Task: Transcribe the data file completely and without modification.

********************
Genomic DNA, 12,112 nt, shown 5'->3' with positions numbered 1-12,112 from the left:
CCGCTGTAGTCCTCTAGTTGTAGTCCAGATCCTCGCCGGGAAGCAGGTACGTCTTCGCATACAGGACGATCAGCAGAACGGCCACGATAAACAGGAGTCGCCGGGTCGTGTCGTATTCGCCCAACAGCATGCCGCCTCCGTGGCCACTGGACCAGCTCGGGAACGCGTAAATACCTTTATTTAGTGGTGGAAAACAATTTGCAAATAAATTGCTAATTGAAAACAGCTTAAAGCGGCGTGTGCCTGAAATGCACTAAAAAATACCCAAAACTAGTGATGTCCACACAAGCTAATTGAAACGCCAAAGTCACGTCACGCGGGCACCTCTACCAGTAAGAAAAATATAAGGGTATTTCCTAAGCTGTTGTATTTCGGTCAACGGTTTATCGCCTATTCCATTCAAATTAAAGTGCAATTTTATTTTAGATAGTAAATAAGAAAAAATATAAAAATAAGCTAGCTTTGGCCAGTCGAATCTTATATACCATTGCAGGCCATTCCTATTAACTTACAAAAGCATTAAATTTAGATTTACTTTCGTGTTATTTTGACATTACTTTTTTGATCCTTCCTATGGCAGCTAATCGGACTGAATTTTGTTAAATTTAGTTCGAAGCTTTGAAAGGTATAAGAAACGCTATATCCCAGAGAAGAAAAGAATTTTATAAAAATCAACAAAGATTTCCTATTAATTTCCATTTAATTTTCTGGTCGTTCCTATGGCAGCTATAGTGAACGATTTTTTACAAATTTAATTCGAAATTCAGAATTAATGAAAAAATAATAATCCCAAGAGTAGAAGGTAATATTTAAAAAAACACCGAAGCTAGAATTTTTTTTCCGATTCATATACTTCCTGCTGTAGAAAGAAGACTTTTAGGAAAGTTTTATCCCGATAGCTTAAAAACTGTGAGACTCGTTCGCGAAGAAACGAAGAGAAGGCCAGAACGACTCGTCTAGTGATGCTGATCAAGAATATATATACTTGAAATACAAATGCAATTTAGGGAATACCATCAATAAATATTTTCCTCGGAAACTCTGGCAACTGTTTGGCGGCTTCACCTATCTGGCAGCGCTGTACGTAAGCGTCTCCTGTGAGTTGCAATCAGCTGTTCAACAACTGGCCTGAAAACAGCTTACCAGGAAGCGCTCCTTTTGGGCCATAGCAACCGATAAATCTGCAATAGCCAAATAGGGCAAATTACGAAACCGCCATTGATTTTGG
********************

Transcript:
Genomic DNA, 12,112 nt, shown 5'->3' with positions numbered 1-12,112 from the left:
CCGCTGTAGTCCTCTAGTTGTAGTCCAGATCCTCGCCGGGAAGCAGGTACGTCTTCGCATACAGGACGATCAGCAGAACGGCCACGATAAACAGGAGTCGCCGGGTCGTGTCGTATTCGCCCAACAGCATGCCGCCTCCGTGGCCACTGGACCAGCTCGGGAACGCGTAAATACCTTTATTTAGTGGTGGAAAACAATTTGCAAATAAATTGCTAATTGAAAACAGCTTAAAGCGGCGTGTGCCTGAAATGCACTAAAAAATACCCAAAACTAGTGATGTCCACACAAGCTAATTGAAACGCCAAAGTCACGTCACGCGGGCACCTCTACCAGTAAGAAAAATATAAGGGTATTTCCTAAGCTGTTGTATTTCGGTCAACGGTTTATCGCCTATTCCATTCAAATTAAAGTGCAATTTTATTTTAGATAGTAAATAAGAAAAAATATAAAAATAAGCTAGCTTTGGCCAGTCGAATCTTATATACCATTGCAGGCCATTCCTATTAACTTACAAAAGCATTAAATTTAGATTTACTTTCGTGTTATTTTGACATTACTTTTTTGATCCTTCCTATGGCAGCTAATCGGACTGAATTTTGTTAAATTTAGTTCGAAGCTTTGAAAGGTATAAGAAACGCTATATCCCAGAGAAGAAAAGAATTTTATAAAAATCAACAAAGATTTCCTATTAATTTCCATTTAATTTTCTGGTCGTTCCTATGGCAGCTATAGTGAACGATTTTTTACAAATTTAATTCGAAATTCAGAATTAATGAAAAAATAATAATCCCAAGAGTAGAAGGTAATATTTAAAAAAACACCGAAGCTAGAATTTTTTTTCCGATTCATATACTTCCTGCTGTAGAAAGAAGACTTTTAGGAAAGTTTTATCCCGATAGCTTAAAAACTGTGAGACTCGTTCGCGAAGAAACGAAGAGAAGGCCAGAACGACTCGTCTAGTGATGCTGATCAAGAATATATATACTTGAAATACAAATGCAATTTAGGGAATACCATCAATAAATATTTTCCTCGGAAACTCTGGCAACTGTTTGGCGGCTTCACCTATCTGGCAGCGCTGTACGTAAGCGTCTCCTGTGAGTTGCAATCAGCTGTTCAACAACTGGCCTGAAAACAGCTTACCAGGAAGCGCTCCTTTTGGGCCATAGCAACCGATAAATCTGCAATAGCCAAATAGGGCAAATTACGAAACCGCCATTGATTTTGG